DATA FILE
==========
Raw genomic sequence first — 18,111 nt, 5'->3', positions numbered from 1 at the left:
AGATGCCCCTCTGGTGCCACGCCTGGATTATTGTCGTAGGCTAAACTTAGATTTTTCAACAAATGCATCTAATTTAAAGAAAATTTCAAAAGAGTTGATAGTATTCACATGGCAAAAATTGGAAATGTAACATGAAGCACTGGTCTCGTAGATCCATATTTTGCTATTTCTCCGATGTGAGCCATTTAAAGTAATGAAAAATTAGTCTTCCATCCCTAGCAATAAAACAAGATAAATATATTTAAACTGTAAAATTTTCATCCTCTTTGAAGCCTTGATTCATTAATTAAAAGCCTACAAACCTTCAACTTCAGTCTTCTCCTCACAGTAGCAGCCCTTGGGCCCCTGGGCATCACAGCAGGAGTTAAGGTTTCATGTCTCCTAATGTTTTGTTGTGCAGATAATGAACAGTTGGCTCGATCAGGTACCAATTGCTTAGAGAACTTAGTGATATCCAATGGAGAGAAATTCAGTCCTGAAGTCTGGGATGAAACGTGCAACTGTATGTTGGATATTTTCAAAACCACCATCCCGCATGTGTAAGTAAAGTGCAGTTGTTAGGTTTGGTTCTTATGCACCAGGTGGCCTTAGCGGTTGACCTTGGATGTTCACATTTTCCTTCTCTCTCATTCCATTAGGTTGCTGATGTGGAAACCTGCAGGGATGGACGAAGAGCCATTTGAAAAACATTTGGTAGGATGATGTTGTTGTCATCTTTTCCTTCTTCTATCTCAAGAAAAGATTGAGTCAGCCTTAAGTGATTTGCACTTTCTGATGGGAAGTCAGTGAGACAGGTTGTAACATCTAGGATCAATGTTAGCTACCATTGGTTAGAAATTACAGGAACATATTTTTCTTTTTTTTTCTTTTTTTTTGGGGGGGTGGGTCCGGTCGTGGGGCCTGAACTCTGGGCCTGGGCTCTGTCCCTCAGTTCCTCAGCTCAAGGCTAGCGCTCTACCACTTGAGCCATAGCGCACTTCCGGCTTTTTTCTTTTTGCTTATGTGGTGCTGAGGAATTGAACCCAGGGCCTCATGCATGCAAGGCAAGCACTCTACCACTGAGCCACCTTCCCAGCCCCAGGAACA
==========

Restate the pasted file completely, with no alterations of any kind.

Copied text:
Raw genomic sequence first — 18,111 nt, 5'->3', positions numbered from 1 at the left:
AGATGCCCCTCTGGTGCCACGCCTGGATTATTGTCGTAGGCTAAACTTAGATTTTTCAACAAATGCATCTAATTTAAAGAAAATTTCAAAAGAGTTGATAGTATTCACATGGCAAAAATTGGAAATGTAACATGAAGCACTGGTCTCGTAGATCCATATTTTGCTATTTCTCCGATGTGAGCCATTTAAAGTAATGAAAAATTAGTCTTCCATCCCTAGCAATAAAACAAGATAAATATATTTAAACTGTAAAATTTTCATCCTCTTTGAAGCCTTGATTCATTAATTAAAAGCCTACAAACCTTCAACTTCAGTCTTCTCCTCACAGTAGCAGCCCTTGGGCCCCTGGGCATCACAGCAGGAGTTAAGGTTTCATGTCTCCTAATGTTTTGTTGTGCAGATAATGAACAGTTGGCTCGATCAGGTACCAATTGCTTAGAGAACTTAGTGATATCCAATGGAGAGAAATTCAGTCCTGAAGTCTGGGATGAAACGTGCAACTGTATGTTGGATATTTTCAAAACCACCATCCCGCATGTGTAAGTAAAGTGCAGTTGTTAGGTTTGGTTCTTATGCACCAGGTGGCCTTAGCGGTTGACCTTGGATGTTCACATTTTCCTTCTCTCTCATTCCATTAGGTTGCTGATGTGGAAACCTGCAGGGATGGACGAAGAGCCATTTGAAAAACATTTGGTAGGATGATGTTGTTGTCATCTTTTCCTTCTTCTATCTCAAGAAAAGATTGAGTCAGCCTTAAGTGATTTGCACTTTCTGATGGGAAGTCAGTGAGACAGGTTGTAACATCTAGGATCAATGTTAGCTACCATTGGTTAGAAATTACAGGAACATATTTTTCTTTTTTTTTCTTTTTTTTTGGGGGGGTGGGTCCGGTCGTGGGGCCTGAACTCTGGGCCTGGGCTCTGTCCCTCAGTTCCTCAGCTCAAGGCTAGCGCTCTACCACTTGAGCCATAGCGCACTTCCGGCTTTTTTCTTTTTGCTTATGTGGTGCTGAGGAATTGAACCCAGGGCCTCATGCATGCAAGGCAAGCACTCTACCACTGAGCCACCTTCCCAGCCCCAGGAACA